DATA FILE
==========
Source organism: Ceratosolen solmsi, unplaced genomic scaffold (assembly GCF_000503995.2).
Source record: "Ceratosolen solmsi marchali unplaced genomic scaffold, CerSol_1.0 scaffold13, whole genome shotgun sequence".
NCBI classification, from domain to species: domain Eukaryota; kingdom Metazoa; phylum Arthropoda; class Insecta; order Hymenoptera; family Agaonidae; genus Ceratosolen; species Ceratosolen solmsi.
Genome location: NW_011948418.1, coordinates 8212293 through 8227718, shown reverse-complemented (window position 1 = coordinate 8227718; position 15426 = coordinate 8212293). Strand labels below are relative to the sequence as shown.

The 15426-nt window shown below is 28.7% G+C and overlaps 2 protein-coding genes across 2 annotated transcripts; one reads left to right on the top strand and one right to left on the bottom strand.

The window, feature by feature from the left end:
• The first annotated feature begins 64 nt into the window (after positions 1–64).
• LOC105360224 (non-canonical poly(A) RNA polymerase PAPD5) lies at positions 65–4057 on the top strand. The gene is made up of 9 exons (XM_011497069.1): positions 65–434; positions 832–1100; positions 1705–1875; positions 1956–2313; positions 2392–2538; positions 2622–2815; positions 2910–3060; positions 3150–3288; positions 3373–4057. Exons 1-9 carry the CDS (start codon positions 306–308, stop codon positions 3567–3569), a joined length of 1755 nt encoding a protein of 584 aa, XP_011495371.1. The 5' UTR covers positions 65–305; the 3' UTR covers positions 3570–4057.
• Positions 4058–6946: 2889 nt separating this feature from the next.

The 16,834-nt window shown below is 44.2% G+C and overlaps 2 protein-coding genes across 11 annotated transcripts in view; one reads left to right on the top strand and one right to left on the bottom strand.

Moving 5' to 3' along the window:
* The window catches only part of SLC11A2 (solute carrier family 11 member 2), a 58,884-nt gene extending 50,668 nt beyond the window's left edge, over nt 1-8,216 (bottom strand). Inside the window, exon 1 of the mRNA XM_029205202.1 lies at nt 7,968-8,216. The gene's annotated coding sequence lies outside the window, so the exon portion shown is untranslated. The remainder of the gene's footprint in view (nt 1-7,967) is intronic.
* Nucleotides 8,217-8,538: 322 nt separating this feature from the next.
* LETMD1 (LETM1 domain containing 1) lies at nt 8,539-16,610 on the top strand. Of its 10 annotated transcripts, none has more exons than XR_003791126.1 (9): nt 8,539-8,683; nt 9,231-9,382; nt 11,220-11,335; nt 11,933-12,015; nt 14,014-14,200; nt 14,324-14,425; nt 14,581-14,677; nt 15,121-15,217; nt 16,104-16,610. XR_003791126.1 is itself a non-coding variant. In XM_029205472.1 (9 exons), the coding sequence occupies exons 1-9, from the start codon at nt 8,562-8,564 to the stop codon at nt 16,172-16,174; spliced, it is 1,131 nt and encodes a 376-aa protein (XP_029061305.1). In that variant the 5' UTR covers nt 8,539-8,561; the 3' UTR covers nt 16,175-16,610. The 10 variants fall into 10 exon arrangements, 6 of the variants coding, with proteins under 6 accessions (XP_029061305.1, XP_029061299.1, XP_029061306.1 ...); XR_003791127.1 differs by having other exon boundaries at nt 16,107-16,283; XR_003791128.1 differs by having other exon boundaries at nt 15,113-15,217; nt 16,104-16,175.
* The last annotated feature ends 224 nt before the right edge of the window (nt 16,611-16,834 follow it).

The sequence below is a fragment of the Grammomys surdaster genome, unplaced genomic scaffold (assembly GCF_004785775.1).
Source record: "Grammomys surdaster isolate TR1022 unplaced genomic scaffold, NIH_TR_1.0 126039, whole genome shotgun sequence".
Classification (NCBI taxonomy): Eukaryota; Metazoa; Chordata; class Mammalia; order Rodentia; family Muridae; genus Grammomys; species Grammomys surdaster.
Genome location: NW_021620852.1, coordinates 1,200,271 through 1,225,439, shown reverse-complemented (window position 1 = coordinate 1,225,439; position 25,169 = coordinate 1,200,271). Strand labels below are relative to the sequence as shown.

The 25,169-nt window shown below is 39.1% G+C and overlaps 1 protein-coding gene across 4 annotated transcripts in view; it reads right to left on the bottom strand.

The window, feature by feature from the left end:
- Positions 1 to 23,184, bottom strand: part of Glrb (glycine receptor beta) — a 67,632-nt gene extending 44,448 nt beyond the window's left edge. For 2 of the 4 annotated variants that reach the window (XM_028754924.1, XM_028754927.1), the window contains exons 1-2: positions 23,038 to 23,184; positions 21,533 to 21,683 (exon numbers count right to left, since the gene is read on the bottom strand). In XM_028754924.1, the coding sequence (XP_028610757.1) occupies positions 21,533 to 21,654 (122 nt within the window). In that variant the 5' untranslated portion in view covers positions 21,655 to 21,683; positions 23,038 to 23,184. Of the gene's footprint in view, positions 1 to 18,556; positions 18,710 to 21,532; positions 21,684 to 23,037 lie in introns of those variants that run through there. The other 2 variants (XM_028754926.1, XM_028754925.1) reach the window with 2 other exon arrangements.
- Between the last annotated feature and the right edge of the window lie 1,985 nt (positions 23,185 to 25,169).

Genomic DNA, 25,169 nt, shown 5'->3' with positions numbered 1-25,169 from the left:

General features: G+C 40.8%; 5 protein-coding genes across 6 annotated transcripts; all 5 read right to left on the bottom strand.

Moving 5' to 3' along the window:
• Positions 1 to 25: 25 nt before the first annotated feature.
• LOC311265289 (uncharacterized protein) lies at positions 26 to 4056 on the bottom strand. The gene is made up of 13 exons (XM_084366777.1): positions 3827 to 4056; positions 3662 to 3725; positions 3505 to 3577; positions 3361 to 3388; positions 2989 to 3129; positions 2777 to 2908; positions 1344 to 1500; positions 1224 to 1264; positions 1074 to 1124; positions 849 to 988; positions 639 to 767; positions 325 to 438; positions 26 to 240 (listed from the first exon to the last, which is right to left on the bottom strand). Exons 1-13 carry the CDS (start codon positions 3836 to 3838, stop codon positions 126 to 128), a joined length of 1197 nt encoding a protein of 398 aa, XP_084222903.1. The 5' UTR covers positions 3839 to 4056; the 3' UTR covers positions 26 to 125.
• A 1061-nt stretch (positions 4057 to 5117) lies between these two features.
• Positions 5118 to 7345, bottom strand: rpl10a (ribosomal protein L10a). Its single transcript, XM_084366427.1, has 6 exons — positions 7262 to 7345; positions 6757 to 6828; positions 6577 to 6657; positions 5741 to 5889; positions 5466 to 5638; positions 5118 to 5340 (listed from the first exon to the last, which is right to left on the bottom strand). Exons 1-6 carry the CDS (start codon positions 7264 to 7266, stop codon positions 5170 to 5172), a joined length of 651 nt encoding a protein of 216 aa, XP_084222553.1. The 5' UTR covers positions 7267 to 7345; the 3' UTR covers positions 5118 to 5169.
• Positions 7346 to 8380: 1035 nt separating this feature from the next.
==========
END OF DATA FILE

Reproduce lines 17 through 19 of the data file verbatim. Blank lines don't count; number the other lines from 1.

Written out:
Source record: "Grammomys surdaster isolate TR1022 unplaced genomic scaffold, NIH_TR_1.0 126039, whole genome shotgun sequence".
Classification (NCBI taxonomy): Eukaryota; Metazoa; Chordata; class Mammalia; order Rodentia; family Muridae; genus Grammomys; species Grammomys surdaster.
Genome location: NW_021620852.1, coordinates 1,200,271 through 1,225,439, shown reverse-complemented (window position 1 = coordinate 1,225,439; position 25,169 = coordinate 1,200,271). Strand labels below are relative to the sequence as shown.